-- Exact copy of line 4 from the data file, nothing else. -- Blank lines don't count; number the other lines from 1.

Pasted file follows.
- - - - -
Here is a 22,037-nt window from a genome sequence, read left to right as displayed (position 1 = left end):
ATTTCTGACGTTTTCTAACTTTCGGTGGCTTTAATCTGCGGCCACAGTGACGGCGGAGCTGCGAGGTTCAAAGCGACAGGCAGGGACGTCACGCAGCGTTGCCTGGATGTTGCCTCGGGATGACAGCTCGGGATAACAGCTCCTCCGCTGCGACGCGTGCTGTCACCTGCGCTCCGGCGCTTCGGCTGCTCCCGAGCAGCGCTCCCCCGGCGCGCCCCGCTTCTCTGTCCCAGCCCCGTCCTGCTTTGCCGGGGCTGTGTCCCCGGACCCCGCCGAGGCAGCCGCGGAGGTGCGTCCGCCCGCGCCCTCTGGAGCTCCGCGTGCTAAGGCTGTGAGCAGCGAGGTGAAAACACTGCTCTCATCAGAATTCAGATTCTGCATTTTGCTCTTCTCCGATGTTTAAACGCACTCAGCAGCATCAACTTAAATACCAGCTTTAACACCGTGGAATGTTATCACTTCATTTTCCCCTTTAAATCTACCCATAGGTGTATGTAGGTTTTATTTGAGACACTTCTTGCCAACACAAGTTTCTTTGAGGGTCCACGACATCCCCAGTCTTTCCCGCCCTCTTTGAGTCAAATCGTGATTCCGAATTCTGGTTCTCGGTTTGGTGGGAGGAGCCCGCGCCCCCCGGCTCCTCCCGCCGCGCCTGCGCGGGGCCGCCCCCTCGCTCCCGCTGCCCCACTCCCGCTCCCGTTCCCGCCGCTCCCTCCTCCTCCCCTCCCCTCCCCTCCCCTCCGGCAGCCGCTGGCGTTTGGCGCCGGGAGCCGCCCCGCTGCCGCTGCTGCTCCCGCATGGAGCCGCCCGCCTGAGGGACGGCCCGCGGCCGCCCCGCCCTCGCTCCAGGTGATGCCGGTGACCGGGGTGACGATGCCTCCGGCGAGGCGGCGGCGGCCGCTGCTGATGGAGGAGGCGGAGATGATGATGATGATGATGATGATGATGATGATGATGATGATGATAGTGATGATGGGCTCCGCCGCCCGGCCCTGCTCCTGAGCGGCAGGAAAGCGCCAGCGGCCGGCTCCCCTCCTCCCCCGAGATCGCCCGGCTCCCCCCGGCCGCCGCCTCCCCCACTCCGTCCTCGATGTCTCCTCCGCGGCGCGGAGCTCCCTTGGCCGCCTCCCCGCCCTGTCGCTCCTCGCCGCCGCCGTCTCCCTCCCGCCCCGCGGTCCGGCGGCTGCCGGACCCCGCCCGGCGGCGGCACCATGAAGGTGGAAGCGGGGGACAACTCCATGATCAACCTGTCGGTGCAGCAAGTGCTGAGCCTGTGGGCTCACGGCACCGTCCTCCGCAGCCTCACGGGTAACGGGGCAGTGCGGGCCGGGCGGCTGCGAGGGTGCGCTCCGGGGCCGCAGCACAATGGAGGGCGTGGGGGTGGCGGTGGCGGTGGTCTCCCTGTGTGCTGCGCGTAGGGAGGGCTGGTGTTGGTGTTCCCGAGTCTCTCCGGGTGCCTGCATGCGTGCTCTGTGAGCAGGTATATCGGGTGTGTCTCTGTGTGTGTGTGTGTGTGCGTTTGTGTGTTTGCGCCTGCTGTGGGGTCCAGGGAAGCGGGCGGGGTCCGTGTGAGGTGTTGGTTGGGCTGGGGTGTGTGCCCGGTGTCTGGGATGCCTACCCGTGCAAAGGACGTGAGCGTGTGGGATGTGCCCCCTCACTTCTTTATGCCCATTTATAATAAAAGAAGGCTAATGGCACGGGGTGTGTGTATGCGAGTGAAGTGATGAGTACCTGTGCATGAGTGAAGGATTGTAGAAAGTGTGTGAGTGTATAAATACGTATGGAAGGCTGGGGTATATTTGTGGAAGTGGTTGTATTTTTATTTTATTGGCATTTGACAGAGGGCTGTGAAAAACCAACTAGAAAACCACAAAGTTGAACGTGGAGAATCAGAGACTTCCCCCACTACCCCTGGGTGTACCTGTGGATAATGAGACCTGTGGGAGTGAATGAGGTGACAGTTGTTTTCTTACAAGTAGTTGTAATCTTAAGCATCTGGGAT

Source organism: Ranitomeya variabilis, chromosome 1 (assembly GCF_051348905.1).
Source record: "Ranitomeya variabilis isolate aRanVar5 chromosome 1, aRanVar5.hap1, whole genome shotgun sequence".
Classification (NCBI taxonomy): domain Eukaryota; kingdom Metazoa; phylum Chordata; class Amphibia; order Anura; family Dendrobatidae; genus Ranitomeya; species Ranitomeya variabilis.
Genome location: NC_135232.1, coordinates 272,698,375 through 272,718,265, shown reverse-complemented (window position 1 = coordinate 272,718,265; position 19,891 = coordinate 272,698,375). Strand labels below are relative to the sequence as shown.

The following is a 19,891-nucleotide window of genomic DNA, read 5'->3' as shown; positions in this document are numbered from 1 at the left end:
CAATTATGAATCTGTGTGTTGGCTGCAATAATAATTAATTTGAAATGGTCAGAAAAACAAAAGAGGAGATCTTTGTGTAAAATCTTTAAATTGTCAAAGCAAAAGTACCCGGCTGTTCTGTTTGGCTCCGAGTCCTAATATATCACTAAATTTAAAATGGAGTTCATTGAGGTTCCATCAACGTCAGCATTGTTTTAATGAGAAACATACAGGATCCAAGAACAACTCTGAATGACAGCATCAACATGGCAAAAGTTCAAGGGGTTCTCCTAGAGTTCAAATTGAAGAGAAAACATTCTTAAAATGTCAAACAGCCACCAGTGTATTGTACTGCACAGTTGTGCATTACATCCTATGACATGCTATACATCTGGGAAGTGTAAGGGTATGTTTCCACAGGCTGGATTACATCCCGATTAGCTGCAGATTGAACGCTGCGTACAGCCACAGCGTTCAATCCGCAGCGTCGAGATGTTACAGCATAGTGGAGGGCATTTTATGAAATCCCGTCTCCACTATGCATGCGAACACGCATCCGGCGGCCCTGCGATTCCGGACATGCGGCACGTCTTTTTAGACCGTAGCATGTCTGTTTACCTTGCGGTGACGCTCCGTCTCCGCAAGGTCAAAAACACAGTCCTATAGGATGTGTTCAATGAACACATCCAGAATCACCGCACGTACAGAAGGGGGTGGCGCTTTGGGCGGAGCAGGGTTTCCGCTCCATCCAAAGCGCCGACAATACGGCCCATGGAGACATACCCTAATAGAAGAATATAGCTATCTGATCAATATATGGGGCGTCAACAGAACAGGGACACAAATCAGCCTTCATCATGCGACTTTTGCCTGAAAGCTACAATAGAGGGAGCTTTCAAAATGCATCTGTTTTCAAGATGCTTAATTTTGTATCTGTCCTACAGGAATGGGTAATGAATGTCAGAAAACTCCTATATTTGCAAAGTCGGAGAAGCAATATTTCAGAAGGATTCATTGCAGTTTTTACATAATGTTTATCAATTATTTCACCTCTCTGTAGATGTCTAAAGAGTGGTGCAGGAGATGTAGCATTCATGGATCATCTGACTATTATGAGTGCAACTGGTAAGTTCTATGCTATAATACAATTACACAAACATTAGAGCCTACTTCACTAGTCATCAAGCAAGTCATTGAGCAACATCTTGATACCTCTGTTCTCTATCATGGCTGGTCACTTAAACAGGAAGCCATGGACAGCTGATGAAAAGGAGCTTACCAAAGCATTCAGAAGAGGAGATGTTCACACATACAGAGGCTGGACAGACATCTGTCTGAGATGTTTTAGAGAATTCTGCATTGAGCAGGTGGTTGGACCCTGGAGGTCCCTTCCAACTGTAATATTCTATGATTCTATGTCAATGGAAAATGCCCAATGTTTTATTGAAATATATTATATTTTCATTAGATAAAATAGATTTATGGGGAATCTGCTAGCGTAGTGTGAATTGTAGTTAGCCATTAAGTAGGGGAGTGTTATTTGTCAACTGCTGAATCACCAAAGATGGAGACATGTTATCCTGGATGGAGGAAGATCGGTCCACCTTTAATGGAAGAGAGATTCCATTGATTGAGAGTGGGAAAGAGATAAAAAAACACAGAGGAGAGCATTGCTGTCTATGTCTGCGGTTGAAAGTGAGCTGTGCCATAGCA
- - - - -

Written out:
Source record: "Ranitomeya variabilis isolate aRanVar5 chromosome 1, aRanVar5.hap1, whole genome shotgun sequence".